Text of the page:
The Caribbean trade group Monday said it is opposed to plans by the European Union (EU) to amend the criteria used for disbursement of development aid, saying nearly all of its members, barring finance-starved Haiti will largely be disqualified from accessing concession aid loans if the European Parliament approves the new system.

Caribbean Community (CARICOM) Secretary General Irwin LaRocque told a regional forum in the Dominican Republic that the new so-called process of “differentiation” will see the EU looking at economic indicators like gross domestic and gross national products to determine which countries should still qualify for development aid while ignoring age-old vulnerabilities like hurricanes and other national disasters.

He described the new EU approach as “disquieting”, arguing that if the policy is applied without considering other factors “this will have a negative impact on certain programs and the levels of assistance to some of our member states” currently getting financial assistance from the European Development Fund (EDF).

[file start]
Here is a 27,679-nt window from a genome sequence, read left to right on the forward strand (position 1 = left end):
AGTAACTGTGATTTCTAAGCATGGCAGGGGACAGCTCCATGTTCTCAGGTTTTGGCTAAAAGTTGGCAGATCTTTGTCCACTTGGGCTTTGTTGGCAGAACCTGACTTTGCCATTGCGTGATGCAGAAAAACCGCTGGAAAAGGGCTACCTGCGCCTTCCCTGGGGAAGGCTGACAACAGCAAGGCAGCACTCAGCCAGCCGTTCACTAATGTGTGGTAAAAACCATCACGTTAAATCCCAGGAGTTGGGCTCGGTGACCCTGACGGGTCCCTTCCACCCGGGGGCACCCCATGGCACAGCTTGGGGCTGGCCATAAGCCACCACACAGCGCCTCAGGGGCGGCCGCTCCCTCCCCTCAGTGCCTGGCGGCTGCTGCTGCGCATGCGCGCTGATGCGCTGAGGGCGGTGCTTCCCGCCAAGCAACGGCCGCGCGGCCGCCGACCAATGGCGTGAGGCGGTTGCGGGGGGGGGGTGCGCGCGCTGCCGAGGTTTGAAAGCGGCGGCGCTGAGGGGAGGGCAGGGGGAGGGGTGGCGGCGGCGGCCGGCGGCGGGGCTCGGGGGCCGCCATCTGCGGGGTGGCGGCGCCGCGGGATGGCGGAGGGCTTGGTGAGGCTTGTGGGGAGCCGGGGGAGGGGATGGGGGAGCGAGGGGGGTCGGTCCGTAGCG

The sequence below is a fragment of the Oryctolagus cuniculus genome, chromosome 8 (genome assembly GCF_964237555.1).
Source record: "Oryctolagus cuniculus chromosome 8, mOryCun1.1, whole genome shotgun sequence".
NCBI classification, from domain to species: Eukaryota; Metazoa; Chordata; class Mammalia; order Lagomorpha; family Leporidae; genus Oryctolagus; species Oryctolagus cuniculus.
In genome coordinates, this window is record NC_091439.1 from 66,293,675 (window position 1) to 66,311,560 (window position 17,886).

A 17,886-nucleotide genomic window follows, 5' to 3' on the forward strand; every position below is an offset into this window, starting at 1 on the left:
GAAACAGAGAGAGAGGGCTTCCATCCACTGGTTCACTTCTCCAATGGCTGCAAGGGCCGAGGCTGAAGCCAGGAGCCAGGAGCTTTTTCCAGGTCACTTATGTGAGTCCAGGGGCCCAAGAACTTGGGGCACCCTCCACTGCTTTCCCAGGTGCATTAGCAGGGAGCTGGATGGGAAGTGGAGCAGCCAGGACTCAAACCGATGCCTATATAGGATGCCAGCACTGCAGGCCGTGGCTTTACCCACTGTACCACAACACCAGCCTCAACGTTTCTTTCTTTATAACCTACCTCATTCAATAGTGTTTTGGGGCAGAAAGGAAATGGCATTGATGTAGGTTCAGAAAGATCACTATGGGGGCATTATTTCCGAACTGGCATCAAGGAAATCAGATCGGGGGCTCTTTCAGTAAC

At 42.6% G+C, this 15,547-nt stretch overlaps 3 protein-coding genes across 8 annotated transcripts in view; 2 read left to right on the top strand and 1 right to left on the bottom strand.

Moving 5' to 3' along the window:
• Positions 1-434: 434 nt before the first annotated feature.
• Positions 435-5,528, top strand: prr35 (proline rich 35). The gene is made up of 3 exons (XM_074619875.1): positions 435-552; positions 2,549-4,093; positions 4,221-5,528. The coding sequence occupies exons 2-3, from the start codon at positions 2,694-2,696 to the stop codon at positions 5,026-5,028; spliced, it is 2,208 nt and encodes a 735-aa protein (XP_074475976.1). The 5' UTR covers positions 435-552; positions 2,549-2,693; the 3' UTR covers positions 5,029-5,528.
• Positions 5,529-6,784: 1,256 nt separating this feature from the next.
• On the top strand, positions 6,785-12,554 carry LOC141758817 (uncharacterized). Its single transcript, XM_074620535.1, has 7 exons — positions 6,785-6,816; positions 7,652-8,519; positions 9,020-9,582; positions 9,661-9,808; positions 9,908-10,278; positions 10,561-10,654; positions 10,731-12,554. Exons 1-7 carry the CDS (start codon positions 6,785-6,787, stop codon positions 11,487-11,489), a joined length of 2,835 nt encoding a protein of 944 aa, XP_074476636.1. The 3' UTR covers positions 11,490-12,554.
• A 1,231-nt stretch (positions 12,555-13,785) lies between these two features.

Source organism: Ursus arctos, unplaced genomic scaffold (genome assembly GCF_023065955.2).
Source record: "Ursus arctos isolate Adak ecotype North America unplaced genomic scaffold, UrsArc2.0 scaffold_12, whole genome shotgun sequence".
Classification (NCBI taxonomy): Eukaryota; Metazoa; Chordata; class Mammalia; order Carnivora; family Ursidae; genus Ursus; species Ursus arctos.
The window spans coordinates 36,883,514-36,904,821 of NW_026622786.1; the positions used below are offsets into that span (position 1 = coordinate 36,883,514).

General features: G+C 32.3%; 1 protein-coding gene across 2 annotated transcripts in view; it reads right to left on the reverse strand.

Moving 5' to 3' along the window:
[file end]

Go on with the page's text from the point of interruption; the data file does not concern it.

The issue is to be discussed in detail when leaders of the African, Caribbean and Pacific (ACP) group of former European colonies meet in Equatorial Guinea from Dec. 10 to discuss aid and trade relations with the EU.

LaRocque said the proposed arrangements “will cast a shadow” over relations with the EU as these had “matured and broadened to the benefit of both parties.”

The bloc is known to complain bitterly about the World Bank and the International Monetary Fund (IMF) using similar criteria to ‘graduate” some of the more prosperous member states like, Trinidad, Barbados, the Bahamas and Antigua from concession loans. Now the region fears that the EU is on the same track but the EU is contending that the new system will ensure money goes to the poorest of the poor rather than to nations which could fend for themselves.

Both the EU and CARICOM have in recent weeks waged a public relations campaign against the EU’s plans, as its parliament debates the issue and as fears mount that all the traditional concessions dating back to the colonial era are being slowly but surely chipped away by the ACP’s former colonizers.